Posted by Paul Braterman
Translations change the course of civilisations. The translation project begun by Caliph al-Mansour in the 8th century CE, and accelerated under his grandson Harun al-Rashid, made available in Arabic scholarly writings from Greek, Aramaic (Syriac), Persian, and Indian sources, and laid the foundation for the flowering of science and philosophy in the Islamic world during Europe’s Dark Ages. A second translation project, from the 10th century onwards, was in the other direction, from Arabic to Latin. Among its initiators was Gerbert d’Aurillac, the future Pope Sylvester II, and it reached its height in Toledo in Spain where for a while Christianity and Islam came into close contact and where Gerard of Cremona translated al Khwarismi and Avicenna (ibn Sina), as well as Arabic versions of works by Ptolemy and Aristotle. It refreshed Europe’s contact with classical learning, while also conveying what was then current scholarship. It was the pathway through which Christian Europe rediscovered Aristotle, while Avicenna’s clinical expertise is mentioned in the Canterbury Tales. His writings on geology, which I have discussed elsewhere, were among those translated at this time, but originally misattributed to Aristotle.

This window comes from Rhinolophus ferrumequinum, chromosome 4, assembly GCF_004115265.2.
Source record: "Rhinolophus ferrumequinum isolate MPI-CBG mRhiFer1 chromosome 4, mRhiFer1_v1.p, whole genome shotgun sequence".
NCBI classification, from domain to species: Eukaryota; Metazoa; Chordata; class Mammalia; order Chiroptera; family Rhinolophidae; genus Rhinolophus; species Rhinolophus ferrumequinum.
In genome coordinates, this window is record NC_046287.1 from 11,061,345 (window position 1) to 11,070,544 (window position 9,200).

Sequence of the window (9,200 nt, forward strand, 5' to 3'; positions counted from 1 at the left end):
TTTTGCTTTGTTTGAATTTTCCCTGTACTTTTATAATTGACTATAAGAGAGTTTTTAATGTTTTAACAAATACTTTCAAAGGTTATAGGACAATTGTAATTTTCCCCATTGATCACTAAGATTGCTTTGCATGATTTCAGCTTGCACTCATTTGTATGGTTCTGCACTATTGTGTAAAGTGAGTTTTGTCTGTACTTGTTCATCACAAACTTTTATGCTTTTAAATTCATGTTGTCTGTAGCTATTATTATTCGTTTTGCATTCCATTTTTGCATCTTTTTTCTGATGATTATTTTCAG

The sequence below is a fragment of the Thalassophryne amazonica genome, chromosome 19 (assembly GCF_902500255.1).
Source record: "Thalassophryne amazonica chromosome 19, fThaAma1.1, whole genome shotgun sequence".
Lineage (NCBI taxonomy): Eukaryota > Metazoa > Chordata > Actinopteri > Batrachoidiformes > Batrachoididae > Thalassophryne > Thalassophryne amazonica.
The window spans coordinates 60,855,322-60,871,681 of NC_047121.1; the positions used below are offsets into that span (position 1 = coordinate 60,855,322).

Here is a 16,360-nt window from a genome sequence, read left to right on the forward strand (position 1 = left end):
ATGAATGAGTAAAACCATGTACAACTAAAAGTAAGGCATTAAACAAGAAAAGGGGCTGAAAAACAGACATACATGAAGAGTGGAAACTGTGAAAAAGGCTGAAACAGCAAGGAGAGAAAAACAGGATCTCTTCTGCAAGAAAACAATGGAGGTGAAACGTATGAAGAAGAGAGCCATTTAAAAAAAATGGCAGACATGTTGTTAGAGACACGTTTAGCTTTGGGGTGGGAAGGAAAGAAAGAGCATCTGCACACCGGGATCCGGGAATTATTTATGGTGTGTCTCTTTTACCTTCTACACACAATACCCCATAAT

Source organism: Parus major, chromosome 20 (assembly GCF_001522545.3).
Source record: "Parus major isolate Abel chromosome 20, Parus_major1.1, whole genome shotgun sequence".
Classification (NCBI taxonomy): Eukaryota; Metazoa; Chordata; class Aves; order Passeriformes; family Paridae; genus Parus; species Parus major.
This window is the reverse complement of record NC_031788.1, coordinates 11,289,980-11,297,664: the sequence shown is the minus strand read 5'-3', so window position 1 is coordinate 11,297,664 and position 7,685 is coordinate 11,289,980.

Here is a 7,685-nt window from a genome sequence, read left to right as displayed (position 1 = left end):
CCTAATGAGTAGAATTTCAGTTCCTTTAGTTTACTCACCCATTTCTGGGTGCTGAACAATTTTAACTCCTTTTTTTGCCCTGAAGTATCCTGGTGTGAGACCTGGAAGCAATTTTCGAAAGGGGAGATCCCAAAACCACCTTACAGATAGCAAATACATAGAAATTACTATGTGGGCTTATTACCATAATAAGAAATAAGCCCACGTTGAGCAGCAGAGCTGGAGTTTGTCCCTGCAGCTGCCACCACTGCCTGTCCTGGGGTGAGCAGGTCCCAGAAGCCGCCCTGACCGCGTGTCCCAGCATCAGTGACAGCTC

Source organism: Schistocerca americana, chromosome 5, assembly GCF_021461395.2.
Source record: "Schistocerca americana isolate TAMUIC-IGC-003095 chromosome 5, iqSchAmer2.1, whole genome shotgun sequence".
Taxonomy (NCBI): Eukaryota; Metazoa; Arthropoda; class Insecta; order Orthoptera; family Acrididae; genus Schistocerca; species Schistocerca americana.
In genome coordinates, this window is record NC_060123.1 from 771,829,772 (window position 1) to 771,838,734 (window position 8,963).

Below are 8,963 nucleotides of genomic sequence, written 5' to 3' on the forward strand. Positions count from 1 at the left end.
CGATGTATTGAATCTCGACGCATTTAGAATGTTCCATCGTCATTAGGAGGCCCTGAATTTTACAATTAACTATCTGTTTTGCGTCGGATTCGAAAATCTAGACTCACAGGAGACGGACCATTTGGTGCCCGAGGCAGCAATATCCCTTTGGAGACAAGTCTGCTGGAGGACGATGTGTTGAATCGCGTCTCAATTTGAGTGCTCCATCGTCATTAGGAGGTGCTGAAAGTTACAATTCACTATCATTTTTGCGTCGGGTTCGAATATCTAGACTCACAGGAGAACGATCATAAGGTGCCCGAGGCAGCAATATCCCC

L: Avicenna expounding pharmacy to his pupils, from the 15th century “Great Cannon [sic] of Avicenna”; Wellcome Library via Wikimedia. Click to enlarge.
Happily, if belatedly, another translation project is now under way, from English to Arabic, focused largely on science-related topics of general interest, with special attention to evolution.
Why evolution? Not only because of its central role in modern life sciences, but because Read the rest of this entry →